• Lisa Newton

      Absolutely, Caroline. Wanting prayer is another reason I decided to start opening up a bit.

  • Megan Swanek

    I’m a really open person by nature, and have told everyone…even people that I don’t know that well (who possibly don’t care)! In doing so, a lot of people have come forward to offer support or their personal experiences. The “only” negative comment was from my sister in law who “doesn’t support” what we are doing. Easy for her to say….she is 5 years younger, has a baby and another on the way. He mom is also in great health. In any case, that’s another story!

    Since infertility affects 1 in 8, almost everyone seems to know someone even if they haven’t been directly affected, they know someone who has. Today is my first day back to work post-transfer, and people are already asking me if I’m pregnant, unaware of the wait. The thought has crossed my mind “what will it be like if I’m not” but, just like with other things, I think their support will be helpful. If it doesn’t work, I want people to know.

    Being so open is of course not the “right” way. As you point out, it is a very personal decision. But, this study does show that confiding in at least those closest to you can offer support.

    Baby dust to all!

  • Well, we’re some of the weird ones. =)

    No one “in real life” knows- just my husband and I, but I write semi-anonymously on my blog (and have been semi-anonymous since before we were TTC), so I share a little bit about our struggles there.

    For the past year, I’d been hopeful that my body was still in the adjustment process of recovering from hormonal birth control, so we obviously didn’t feel the need to really talk about the struggles… and now that my cycles haven’t found a “normal” and we’re realizing that there may be something wrong, we want to have some answers before sharing with family.

    My husband is a very private person (I’m less so!), and if he had his way, we’d never tell anyone… but I have a hard time with the comments and questions from our families. Of course, they don’t mean to be hurtful or anything… they just don’t know that we’ve been TTC for over a year now and are facing lots of potential issues. And I know that if they knew… they wouldn’t say things that could be painful. You know?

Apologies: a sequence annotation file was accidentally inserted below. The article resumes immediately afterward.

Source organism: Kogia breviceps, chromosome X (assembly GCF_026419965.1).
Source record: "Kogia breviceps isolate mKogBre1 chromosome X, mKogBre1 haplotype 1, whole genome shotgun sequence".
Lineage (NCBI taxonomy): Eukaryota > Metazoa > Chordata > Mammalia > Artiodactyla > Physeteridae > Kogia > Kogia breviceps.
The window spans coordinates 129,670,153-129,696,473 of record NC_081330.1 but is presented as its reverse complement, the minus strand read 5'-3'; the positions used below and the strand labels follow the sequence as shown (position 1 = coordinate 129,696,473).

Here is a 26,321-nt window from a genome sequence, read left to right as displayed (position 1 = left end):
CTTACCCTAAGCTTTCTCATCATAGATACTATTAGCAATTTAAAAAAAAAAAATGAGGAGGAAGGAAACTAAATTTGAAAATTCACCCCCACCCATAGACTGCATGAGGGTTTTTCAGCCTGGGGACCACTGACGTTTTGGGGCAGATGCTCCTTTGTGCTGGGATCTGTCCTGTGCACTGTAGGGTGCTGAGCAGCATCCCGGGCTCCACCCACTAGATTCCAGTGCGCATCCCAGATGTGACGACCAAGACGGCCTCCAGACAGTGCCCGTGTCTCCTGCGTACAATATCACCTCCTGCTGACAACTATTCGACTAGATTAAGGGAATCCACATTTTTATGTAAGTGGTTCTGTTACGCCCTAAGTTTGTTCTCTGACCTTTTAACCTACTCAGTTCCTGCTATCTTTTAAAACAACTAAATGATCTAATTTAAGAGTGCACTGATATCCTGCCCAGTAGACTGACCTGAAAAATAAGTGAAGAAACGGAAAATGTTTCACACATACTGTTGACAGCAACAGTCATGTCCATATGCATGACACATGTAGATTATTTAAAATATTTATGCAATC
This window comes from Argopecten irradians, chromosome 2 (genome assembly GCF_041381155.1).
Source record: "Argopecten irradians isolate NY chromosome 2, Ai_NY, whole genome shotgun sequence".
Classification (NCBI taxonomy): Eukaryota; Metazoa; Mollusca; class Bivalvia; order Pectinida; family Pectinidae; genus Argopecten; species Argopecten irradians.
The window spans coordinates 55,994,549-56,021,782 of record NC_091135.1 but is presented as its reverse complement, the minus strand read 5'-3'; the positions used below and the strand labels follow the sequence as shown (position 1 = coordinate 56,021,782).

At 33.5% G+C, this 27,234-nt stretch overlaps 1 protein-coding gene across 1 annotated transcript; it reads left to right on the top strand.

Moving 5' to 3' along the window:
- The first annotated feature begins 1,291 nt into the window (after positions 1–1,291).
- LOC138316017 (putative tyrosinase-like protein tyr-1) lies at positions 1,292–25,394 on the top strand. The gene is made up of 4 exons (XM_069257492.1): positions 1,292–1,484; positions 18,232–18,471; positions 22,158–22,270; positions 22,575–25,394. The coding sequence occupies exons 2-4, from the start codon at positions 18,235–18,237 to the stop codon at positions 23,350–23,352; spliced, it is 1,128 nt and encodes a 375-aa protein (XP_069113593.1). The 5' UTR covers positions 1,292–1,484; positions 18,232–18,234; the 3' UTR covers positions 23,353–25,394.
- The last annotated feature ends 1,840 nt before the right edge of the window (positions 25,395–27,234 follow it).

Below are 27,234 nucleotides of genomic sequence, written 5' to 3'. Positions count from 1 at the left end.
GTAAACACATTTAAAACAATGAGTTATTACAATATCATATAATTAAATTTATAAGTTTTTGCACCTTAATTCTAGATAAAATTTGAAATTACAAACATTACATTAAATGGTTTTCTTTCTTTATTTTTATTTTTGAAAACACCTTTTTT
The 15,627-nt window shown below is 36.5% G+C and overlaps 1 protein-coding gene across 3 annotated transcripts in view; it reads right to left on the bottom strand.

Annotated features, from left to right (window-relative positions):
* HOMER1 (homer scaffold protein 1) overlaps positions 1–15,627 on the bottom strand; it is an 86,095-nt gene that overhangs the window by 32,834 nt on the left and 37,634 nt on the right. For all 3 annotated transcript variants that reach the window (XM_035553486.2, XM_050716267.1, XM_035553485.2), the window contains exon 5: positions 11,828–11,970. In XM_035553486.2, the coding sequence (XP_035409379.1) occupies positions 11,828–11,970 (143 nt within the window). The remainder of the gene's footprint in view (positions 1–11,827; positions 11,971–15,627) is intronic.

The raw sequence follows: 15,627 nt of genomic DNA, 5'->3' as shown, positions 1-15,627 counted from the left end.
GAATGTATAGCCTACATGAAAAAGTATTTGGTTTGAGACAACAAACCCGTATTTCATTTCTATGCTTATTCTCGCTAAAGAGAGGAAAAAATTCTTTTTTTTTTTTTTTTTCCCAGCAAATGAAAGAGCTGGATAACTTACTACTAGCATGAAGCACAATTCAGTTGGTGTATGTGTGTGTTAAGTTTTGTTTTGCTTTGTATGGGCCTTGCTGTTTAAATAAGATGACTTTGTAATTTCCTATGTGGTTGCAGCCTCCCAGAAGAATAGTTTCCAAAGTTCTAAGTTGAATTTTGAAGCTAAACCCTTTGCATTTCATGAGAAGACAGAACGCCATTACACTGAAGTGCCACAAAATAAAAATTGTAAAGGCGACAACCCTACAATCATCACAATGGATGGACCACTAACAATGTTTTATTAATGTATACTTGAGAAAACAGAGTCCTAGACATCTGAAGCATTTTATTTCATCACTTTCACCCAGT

So now we’re just waiting for my doctor’s appointment next week. And hopefully we’ll learn some stuff.

    I have no idea how to share, though. I’ve been working through this in private for a while now… how do I bring it up? Just tell ’em when they make a comment or ask a question? Call everybody and tell them? Any suggestions?

    • Lisa Newton

      I think the easiest way to do it is to wait until someone brings it up- especially if you’re just starting out telling people. You don’t have to tell them the whole story right away either. Someone might say, “So when are you having kids?” or “Boy, I wish I had some grandbabies,” and your response could be, “Well, we’re working on it but we’re having some trouble” or “Sometimes it’s not as easy as we wish.” It’s a little awkward the first time you share, but it does get easier!

  • The poll is a great idea, Lisa. EVERYONE knows that we are dealing with infertility. I am one of those over-sharers. I have definitely shared about our journey with people within a few minutes of meeting them. I figure, infertility is something most people don’t think about, but I think they should at least be aware.

    During the first year of TTC, we were probably in denial that anything was wrong and therefore didn’t tell anyone. After that, it became too big of a secret to hide from our close family members. I just “went public” on my blog in January after 2+ years of struggling, and what a blessing that has been! Within days, I had friends and acquaintances contacting me about their struggles. Other than infertility, we all had one thing in common: feeling alone. By not sharing your struggle, you miss out on the potential encouragement of people who have had or are having a similar experience. Obviously, some people are more private than I am, and that’s fine. I would just encourage everyone to at least share with the people closest to you. Infertility is too tough to handle alone!

  • ShyLittleViolet

    Well, oddly enough, I am totally open to talking to anyone who asks….but I absolutely CANNOT, under any circumstances, discuss anything about it with my parents. They are THE WORST of the Clueless Fertiles, who had us at the perfect age (22-29 for 3 girls, boom bam bam) and were somehow able to fall/stay/be madly in love….it is great, but ANNOYING AS ALL HELL. My dad is …not good at being discreet, and will say THE WRONG-est of things to the worst of ….anyone. My mom….she just doesn’t get it AT ALL. Sigh